• A business entity.

  • A non-profit organisation engaged in income-generating activities.

  • An individual entrepreneur.

  • Another individual not registered as an individual entrepreneur but engaged in income-generating professional activities.

However, not only companies themselves, but their guilty officers (for example, directors) will be held administratively liable for antitrust infringements. For a cartel agreement, only the guilty officers of a company will be prosecuted.

Follow-on actions

See above, Stand-alone actions.


Limitation periods and forum

6. What are the relevant limitation periods for stand-alone and/or follow-on actions? When do these start to run? Can these be extended?

Stand-alone actions

The general limitation period runs for three years starting from the date on which the claimant learnt or should have learned that their right has been infringed and who is the due defendant under the action seeking to protect this right (Article 196, Russian Civil Code). No particular limitation period has been provided for stand-alone antitrust infringement actions.

However, infringement of the claimant's rights in such cases is closely related to the defendant's antitrust infringement. A claimant is not always in a position to identify on their own that the excess payment for goods was due to the defendant's abuse of a dominant position or to a cartel agreement. To that end, the case law contains examples of a court qualifying the Financial Antimonopoly Service (FAS) decision establishing the infringement as the commencement of the limitation period.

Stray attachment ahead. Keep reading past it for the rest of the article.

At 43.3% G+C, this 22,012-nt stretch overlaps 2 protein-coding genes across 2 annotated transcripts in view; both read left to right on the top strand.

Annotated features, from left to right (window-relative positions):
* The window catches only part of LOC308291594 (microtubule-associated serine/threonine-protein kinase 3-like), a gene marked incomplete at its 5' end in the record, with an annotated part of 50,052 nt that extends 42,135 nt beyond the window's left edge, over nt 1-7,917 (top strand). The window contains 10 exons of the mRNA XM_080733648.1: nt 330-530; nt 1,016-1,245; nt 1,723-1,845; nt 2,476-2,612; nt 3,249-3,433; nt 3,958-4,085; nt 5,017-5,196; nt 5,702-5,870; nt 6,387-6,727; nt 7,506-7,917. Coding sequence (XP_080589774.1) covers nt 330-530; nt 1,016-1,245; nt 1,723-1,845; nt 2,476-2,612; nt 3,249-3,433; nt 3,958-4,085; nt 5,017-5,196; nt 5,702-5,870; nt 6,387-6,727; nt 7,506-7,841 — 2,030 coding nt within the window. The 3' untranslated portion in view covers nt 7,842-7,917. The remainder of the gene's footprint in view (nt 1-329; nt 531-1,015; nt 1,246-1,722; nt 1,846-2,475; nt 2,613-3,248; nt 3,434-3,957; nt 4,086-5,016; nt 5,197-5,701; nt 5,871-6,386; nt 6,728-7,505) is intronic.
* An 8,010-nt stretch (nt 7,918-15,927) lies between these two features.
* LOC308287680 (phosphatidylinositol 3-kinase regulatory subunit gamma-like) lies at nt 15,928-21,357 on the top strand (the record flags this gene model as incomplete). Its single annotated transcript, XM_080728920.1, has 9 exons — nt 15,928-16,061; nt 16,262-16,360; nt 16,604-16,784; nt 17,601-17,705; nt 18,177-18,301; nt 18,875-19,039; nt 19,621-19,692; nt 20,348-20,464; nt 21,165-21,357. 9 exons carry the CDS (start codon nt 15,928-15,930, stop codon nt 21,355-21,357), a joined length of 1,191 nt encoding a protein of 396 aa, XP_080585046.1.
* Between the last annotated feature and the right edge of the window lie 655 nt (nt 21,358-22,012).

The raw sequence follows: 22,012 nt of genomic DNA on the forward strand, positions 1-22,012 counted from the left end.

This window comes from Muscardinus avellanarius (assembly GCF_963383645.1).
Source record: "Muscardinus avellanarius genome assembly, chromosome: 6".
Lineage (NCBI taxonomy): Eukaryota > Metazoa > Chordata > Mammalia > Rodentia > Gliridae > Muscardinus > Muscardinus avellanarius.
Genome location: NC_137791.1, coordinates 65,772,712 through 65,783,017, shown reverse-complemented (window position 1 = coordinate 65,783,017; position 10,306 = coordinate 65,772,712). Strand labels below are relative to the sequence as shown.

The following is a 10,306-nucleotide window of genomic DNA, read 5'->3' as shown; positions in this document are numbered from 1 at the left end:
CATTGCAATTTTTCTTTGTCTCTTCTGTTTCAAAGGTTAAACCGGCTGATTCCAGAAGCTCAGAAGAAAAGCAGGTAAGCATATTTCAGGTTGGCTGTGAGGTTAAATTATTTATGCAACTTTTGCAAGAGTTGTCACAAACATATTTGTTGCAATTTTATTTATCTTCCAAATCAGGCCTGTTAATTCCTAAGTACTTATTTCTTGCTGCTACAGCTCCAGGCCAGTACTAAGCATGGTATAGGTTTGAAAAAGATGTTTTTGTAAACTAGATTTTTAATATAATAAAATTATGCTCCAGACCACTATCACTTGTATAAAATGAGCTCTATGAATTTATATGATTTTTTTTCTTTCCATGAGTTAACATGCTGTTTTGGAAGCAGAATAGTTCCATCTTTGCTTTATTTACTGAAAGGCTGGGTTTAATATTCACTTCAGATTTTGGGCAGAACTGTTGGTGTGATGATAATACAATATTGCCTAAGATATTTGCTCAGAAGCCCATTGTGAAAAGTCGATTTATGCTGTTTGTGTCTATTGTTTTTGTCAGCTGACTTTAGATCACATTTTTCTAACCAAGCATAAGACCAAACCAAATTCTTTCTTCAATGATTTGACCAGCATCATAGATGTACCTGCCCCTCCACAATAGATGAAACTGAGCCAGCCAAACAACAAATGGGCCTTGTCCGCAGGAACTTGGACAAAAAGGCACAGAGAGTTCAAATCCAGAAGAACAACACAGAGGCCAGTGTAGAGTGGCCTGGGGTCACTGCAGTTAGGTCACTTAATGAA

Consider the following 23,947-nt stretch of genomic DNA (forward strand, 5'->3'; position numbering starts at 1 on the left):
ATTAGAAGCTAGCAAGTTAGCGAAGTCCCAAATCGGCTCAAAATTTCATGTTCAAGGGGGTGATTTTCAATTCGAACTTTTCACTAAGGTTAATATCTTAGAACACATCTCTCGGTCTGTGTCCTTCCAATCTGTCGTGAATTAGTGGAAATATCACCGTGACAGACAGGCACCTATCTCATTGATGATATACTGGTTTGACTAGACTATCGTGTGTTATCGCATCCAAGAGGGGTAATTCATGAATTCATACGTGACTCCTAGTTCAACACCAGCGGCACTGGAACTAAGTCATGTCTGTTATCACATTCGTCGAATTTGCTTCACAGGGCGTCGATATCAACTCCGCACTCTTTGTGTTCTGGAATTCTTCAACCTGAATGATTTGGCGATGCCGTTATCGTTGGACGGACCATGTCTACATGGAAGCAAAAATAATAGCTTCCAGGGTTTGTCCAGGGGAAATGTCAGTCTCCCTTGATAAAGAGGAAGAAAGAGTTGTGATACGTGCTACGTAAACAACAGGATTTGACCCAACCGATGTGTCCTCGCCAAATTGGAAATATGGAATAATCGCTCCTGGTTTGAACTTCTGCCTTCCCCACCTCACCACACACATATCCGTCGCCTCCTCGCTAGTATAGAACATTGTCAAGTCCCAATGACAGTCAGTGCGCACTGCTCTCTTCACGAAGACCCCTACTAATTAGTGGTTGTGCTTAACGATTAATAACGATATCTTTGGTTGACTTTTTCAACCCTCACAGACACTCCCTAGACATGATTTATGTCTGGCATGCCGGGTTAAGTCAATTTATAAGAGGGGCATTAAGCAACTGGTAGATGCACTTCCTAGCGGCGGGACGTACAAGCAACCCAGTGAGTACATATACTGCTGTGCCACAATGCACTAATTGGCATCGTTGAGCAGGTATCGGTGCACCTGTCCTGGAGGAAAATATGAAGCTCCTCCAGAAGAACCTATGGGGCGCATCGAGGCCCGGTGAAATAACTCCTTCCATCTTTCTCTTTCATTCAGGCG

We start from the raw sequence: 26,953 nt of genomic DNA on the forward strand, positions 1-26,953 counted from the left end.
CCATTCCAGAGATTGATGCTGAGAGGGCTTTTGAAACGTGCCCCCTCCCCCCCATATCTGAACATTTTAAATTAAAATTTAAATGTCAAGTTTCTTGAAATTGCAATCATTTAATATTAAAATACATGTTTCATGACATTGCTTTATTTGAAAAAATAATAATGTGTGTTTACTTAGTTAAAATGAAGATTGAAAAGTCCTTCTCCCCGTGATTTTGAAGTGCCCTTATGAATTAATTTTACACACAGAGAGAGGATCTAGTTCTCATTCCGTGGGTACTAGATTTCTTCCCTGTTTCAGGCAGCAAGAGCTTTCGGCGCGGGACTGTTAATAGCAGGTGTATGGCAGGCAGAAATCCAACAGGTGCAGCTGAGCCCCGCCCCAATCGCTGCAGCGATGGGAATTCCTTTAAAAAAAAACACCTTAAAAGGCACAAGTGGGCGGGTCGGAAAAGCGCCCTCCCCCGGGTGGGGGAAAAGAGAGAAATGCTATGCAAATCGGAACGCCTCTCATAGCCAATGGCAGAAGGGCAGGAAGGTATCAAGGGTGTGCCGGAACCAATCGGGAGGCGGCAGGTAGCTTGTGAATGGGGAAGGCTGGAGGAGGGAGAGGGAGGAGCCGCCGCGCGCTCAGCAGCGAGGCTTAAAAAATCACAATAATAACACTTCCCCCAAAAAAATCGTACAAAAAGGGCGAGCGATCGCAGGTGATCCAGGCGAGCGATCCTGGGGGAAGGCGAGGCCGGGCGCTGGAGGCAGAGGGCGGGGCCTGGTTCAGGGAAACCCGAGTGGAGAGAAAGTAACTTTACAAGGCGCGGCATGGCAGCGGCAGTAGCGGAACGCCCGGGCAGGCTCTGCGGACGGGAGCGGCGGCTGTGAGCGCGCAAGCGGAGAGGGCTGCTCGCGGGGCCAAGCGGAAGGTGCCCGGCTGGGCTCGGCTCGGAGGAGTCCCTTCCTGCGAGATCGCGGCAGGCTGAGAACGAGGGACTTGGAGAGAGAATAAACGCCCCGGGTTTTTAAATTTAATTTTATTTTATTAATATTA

The limitation period can be suspended on the grounds provided by Article 202 of the Russian Civil Code. These grounds include failure to bring a claim due to a force majeure, suspension of a statute or another legal act governing a respective relationship, among other things.

Additionally, the limitation period can be exceptionally extended for a good cause related to the claimant's personality (for example, their health) (Article 205, Russian Civil Code). The limitation period extension rules may only apply where the claimant is an individual.

Follow-on actions

See above, Stand-alone actions.

7. Where can an action be commenced? Are there specific courts or tribunals before which stand-alone and/or follow-on actions may be brought?

Stand-alone actions

Both stand-alone and follow-on actions can be brought in a general jurisdiction court or an arbitrazh court depending on the specific nature of a relationship according to the general principles of arbitrability and jurisdiction.